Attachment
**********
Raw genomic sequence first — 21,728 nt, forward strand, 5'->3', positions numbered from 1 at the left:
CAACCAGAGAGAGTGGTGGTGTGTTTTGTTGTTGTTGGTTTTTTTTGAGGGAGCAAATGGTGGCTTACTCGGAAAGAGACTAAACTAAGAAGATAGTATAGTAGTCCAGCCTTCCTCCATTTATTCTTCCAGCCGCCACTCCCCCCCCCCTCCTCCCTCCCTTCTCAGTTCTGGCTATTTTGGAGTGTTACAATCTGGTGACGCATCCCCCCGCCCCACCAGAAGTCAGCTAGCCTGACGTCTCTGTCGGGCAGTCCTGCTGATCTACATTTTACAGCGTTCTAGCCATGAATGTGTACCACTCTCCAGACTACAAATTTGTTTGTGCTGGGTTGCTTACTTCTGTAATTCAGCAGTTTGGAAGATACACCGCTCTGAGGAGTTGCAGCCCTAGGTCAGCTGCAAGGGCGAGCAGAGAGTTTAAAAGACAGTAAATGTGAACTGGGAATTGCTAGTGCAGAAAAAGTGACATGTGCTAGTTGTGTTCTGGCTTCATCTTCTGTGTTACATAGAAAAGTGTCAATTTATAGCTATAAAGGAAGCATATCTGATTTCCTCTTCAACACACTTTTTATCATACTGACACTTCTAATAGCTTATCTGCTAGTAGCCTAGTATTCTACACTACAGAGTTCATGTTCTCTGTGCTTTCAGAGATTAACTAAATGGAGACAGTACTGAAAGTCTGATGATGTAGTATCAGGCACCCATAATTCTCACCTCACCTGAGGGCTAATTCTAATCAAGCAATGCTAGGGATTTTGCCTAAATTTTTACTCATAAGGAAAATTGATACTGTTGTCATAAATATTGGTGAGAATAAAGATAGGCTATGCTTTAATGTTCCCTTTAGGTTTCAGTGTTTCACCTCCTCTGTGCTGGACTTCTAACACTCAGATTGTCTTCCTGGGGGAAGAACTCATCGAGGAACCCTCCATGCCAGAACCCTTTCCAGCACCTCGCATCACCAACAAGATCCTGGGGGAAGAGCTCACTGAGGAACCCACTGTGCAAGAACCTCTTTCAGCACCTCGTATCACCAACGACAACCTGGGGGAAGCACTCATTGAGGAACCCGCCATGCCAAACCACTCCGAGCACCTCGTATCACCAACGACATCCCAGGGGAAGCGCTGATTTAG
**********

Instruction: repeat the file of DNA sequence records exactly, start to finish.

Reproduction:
Raw genomic sequence first — 21,728 nt, forward strand, 5'->3', positions numbered from 1 at the left:
CAACCAGAGAGAGTGGTGGTGTGTTTTGTTGTTGTTGGTTTTTTTTGAGGGAGCAAATGGTGGCTTACTCGGAAAGAGACTAAACTAAGAAGATAGTATAGTAGTCCAGCCTTCCTCCATTTATTCTTCCAGCCGCCACTCCCCCCCCCCTCCTCCCTCCCTTCTCAGTTCTGGCTATTTTGGAGTGTTACAATCTGGTGACGCATCCCCCCGCCCCACCAGAAGTCAGCTAGCCTGACGTCTCTGTCGGGCAGTCCTGCTGATCTACATTTTACAGCGTTCTAGCCATGAATGTGTACCACTCTCCAGACTACAAATTTGTTTGTGCTGGGTTGCTTACTTCTGTAATTCAGCAGTTTGGAAGATACACCGCTCTGAGGAGTTGCAGCCCTAGGTCAGCTGCAAGGGCGAGCAGAGAGTTTAAAAGACAGTAAATGTGAACTGGGAATTGCTAGTGCAGAAAAAGTGACATGTGCTAGTTGTGTTCTGGCTTCATCTTCTGTGTTACATAGAAAAGTGTCAATTTATAGCTATAAAGGAAGCATATCTGATTTCCTCTTCAACACACTTTTTATCATACTGACACTTCTAATAGCTTATCTGCTAGTAGCCTAGTATTCTACACTACAGAGTTCATGTTCTCTGTGCTTTCAGAGATTAACTAAATGGAGACAGTACTGAAAGTCTGATGATGTAGTATCAGGCACCCATAATTCTCACCTCACCTGAGGGCTAATTCTAATCAAGCAATGCTAGGGATTTTGCCTAAATTTTTACTCATAAGGAAAATTGATACTGTTGTCATAAATATTGGTGAGAATAAAGATAGGCTATGCTTTAATGTTCCCTTTAGGTTTCAGTGTTTCACCTCCTCTGTGCTGGACTTCTAACACTCAGATTGTCTTCCTGGGGGAAGAACTCATCGAGGAACCCTCCATGCCAGAACCCTTTCCAGCACCTCGCATCACCAACAAGATCCTGGGGGAAGAGCTCACTGAGGAACCCACTGTGCAAGAACCTCTTTCAGCACCTCGTATCACCAACGACAACCTGGGGGAAGCACTCATTGAGGAACCCGCCATGCCAAACCACTCCGAGCACCTCGTATCACCAACGACATCCCAGGGGAAGCGCTGATTTAG